On Wednesday I woke up, drank some tea, brushed my teeth and took a day trip to Paris just to see one particular museum exhibition. It’s still new to be able to say that kind of thing about my life, so sometimes I like to start stories with it. This particular story actually begins with a very bad stomach bug that almost prevented me from fulfilling my pre-purchased trip to Paris and that left me kind of not wanting to go to Paris, something I’m sad to admit in retrospect. I was feeling a little down about Paris on Wednesday because a) my train was set to leave at six in the morning b) my illness prevented me from eating my way through the city’s patisseries and c) I was awake at the crack of dawn to travel 1.5 hours all to see an art exhibition. As I had already invested the money, I packed some nausea medication and caught up on sleep on the train.
There is good and bad in everything, especially in travelling, and especially in cities like Paris where the bad bits are proportional to the good. Living in France is stereotypically wonderful, yes, but it cannot be so every day, for fear of overwhelming my digestive system and going broke in a week. So Paris on an ordinary day is really cold, especially before the sun rises (if it rises), and the Tuileries gardens are flooded with the watered down sands of tourist season, footprints lost in wintery pits of water. When I arrived in Paris on Wednesday, stomach still throbbing, the city was freezing and dark and I was pushed out of the way by a hoard of black-suited people on their way to high-pressure jobs which exist, yes, even in Paris. I was standing in a puddle of mud in the Jardin des Tuileries, warming my hands with the friction of my wool coat and waiting for the Orangerie museum to open, when the sun rose, almost on cue at 8:30. There is good and bad in everything, especially in travelling, and especially in cities like Paris, but the good bits are all the greater for the bad ones. Paris is even wonderful in the cold with a stomachache and the empty Tuileries gardens are beautiful even in the early morning of winter, when the only place to stand is in a giant mud bath.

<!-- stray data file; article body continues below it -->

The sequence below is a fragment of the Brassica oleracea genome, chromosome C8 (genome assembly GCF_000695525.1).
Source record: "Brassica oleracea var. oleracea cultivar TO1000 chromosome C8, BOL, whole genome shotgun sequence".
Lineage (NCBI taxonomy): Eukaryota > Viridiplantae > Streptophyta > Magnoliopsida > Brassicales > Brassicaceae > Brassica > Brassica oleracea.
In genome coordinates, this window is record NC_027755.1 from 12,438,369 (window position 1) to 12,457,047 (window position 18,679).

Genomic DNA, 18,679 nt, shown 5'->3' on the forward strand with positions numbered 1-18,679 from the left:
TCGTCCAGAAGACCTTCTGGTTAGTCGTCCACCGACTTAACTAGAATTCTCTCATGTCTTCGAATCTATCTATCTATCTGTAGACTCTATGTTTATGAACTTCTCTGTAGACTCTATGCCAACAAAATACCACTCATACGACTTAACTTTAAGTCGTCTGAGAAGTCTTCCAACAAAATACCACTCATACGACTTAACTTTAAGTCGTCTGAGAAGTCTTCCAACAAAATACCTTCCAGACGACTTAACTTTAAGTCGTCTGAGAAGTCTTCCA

Eventually, the museum opened and I entered gratuitement (another wonderful thing about Paris—anyone under 26 with a permanent residency gets free entry to national museums) to see the temporary installation on Frida Kahlo and Diego Rivera, another two people who would agree that there is good and bad in everything. The whole exhibition was a vision of contrast and concordance—Frida’s works are generally smaller in size and pastoral in theme, while Diego is famous for his loud murals—and for me, finding a piece of Latin America in Paris was an unexpected alignment of my studies in French and Spanish. I felt immediately guilty for considering skipping the excursion and immersed myself in planning the next seven hours down to the minute in order to exploit the rare sunny day.